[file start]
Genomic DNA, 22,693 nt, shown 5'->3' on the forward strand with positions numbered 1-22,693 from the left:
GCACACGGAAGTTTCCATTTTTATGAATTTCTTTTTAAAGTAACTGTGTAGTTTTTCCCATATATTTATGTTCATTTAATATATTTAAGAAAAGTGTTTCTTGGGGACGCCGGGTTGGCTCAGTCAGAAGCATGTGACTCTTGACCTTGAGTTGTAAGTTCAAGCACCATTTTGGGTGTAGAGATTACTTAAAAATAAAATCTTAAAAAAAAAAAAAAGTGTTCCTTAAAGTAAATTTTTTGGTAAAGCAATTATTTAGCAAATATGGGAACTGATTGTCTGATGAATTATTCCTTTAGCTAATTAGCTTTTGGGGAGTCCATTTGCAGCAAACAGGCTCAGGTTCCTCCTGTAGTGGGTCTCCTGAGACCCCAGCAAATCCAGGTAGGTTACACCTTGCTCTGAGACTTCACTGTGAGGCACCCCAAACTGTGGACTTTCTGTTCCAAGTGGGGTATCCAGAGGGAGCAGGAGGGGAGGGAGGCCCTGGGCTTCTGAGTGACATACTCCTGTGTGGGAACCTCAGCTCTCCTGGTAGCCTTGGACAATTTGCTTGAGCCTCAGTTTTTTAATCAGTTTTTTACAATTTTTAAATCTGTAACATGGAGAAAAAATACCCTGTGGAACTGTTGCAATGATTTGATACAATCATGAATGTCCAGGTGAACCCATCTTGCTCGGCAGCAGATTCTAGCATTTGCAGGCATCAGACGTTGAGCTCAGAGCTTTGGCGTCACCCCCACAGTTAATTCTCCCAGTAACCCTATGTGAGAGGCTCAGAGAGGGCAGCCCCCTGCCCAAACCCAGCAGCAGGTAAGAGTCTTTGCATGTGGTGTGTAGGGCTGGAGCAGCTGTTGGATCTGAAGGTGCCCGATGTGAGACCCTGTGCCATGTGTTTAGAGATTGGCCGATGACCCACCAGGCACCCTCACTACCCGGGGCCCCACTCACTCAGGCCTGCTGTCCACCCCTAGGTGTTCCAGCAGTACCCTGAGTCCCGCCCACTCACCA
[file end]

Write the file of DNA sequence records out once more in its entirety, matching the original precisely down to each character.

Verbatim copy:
Genomic DNA, 22,693 nt, shown 5'->3' on the forward strand with positions numbered 1-22,693 from the left:
GCACACGGAAGTTTCCATTTTTATGAATTTCTTTTTAAAGTAACTGTGTAGTTTTTCCCATATATTTATGTTCATTTAATATATTTAAGAAAAGTGTTTCTTGGGGACGCCGGGTTGGCTCAGTCAGAAGCATGTGACTCTTGACCTTGAGTTGTAAGTTCAAGCACCATTTTGGGTGTAGAGATTACTTAAAAATAAAATCTTAAAAAAAAAAAAAAGTGTTCCTTAAAGTAAATTTTTTGGTAAAGCAATTATTTAGCAAATATGGGAACTGATTGTCTGATGAATTATTCCTTTAGCTAATTAGCTTTTGGGGAGTCCATTTGCAGCAAACAGGCTCAGGTTCCTCCTGTAGTGGGTCTCCTGAGACCCCAGCAAATCCAGGTAGGTTACACCTTGCTCTGAGACTTCACTGTGAGGCACCCCAAACTGTGGACTTTCTGTTCCAAGTGGGGTATCCAGAGGGAGCAGGAGGGGAGGGAGGCCCTGGGCTTCTGAGTGACATACTCCTGTGTGGGAACCTCAGCTCTCCTGGTAGCCTTGGACAATTTGCTTGAGCCTCAGTTTTTTAATCAGTTTTTTACAATTTTTAAATCTGTAACATGGAGAAAAAATACCCTGTGGAACTGTTGCAATGATTTGATACAATCATGAATGTCCAGGTGAACCCATCTTGCTCGGCAGCAGATTCTAGCATTTGCAGGCATCAGACGTTGAGCTCAGAGCTTTGGCGTCACCCCCACAGTTAATTCTCCCAGTAACCCTATGTGAGAGGCTCAGAGAGGGCAGCCCCCTGCCCAAACCCAGCAGCAGGTAAGAGTCTTTGCATGTGGTGTGTAGGGCTGGAGCAGCTGTTGGATCTGAAGGTGCCCGATGTGAGACCCTGTGCCATGTGTTTAGAGATTGGCCGATGACCCACCAGGCACCCTCACTACCCGGGGCCCCACTCACTCAGGCCTGCTGTCCACCCCTAGGTGTTCCAGCAGTACCCTGAGTCCCGCCCACTCACCA